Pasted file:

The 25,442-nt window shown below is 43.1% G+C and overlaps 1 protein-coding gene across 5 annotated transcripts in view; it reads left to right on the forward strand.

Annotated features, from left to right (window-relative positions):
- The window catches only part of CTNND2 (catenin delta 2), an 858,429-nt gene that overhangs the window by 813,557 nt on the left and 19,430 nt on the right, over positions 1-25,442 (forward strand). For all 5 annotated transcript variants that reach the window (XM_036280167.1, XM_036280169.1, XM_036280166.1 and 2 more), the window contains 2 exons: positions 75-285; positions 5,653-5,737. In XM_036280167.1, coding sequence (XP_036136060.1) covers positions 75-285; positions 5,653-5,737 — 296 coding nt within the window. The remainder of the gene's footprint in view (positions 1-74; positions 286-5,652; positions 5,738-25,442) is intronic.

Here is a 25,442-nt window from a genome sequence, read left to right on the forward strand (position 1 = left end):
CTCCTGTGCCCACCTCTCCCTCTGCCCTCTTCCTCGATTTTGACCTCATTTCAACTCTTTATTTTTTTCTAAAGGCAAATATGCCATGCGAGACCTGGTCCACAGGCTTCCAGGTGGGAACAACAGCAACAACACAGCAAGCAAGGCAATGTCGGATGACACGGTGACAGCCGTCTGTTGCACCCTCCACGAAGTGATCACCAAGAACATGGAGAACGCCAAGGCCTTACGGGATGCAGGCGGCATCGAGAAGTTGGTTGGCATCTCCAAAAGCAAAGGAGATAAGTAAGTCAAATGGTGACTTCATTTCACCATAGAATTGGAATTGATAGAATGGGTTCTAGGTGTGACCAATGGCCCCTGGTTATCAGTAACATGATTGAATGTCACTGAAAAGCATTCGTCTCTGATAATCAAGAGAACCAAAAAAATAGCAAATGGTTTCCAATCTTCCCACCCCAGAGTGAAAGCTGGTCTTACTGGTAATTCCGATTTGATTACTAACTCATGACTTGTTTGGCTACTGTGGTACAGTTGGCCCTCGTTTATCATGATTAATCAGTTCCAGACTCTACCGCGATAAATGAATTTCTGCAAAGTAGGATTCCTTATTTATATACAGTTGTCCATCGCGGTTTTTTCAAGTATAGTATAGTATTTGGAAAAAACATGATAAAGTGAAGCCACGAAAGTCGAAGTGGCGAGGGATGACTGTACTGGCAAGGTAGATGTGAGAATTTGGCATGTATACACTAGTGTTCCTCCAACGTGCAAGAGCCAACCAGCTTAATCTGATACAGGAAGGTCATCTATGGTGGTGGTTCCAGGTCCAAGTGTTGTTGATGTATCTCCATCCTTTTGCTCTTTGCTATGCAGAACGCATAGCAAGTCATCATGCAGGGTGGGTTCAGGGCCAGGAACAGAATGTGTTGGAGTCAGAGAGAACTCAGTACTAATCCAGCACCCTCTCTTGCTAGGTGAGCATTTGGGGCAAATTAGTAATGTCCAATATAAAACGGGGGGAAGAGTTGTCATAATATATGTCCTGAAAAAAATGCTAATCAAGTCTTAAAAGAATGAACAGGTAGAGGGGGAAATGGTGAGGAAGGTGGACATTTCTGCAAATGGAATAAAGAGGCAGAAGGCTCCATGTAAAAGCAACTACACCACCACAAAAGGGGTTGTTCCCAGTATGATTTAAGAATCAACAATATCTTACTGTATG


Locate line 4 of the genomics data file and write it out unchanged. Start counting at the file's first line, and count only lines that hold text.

Here is a 25,442-nt window from a genome sequence, read left to right on the forward strand (position 1 = left end):